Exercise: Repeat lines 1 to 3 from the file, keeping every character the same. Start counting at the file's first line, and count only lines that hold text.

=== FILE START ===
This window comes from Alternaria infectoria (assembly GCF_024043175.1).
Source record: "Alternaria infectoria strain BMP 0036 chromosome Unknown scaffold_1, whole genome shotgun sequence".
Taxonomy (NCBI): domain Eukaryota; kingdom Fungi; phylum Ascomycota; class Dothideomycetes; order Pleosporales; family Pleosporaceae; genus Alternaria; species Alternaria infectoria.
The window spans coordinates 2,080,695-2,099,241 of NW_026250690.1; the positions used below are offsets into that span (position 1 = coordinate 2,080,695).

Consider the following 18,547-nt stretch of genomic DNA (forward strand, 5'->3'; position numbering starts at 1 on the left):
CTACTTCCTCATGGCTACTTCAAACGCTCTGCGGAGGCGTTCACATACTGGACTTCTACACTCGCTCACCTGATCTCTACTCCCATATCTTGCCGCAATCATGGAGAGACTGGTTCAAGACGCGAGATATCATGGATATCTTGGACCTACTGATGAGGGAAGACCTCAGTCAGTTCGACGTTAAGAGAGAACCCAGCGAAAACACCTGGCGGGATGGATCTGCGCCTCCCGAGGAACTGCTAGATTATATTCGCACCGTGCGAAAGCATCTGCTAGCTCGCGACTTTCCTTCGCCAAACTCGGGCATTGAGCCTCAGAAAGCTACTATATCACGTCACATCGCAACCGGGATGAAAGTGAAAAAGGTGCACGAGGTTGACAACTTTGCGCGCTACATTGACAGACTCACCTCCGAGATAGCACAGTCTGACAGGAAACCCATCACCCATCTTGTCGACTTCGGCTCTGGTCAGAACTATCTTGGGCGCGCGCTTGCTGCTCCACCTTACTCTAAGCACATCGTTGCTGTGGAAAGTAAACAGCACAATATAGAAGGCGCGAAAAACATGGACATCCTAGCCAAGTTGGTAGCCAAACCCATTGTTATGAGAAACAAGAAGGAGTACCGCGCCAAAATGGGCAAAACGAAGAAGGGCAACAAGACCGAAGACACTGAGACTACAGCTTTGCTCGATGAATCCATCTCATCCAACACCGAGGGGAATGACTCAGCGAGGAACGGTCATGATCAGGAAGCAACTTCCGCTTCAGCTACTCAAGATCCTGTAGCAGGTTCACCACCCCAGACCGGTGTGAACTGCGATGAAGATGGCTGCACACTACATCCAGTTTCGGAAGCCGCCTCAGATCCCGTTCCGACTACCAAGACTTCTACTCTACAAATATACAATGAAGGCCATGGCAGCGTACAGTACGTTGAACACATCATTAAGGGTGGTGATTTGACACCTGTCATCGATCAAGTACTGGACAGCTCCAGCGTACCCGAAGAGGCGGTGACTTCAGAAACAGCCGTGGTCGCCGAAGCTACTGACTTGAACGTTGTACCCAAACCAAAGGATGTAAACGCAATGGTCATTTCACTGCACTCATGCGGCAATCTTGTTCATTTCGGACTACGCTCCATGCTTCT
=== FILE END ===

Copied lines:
This window comes from Alternaria infectoria (assembly GCF_024043175.1).
Source record: "Alternaria infectoria strain BMP 0036 chromosome Unknown scaffold_1, whole genome shotgun sequence".
Taxonomy (NCBI): domain Eukaryota; kingdom Fungi; phylum Ascomycota; class Dothideomycetes; order Pleosporales; family Pleosporaceae; genus Alternaria; species Alternaria infectoria.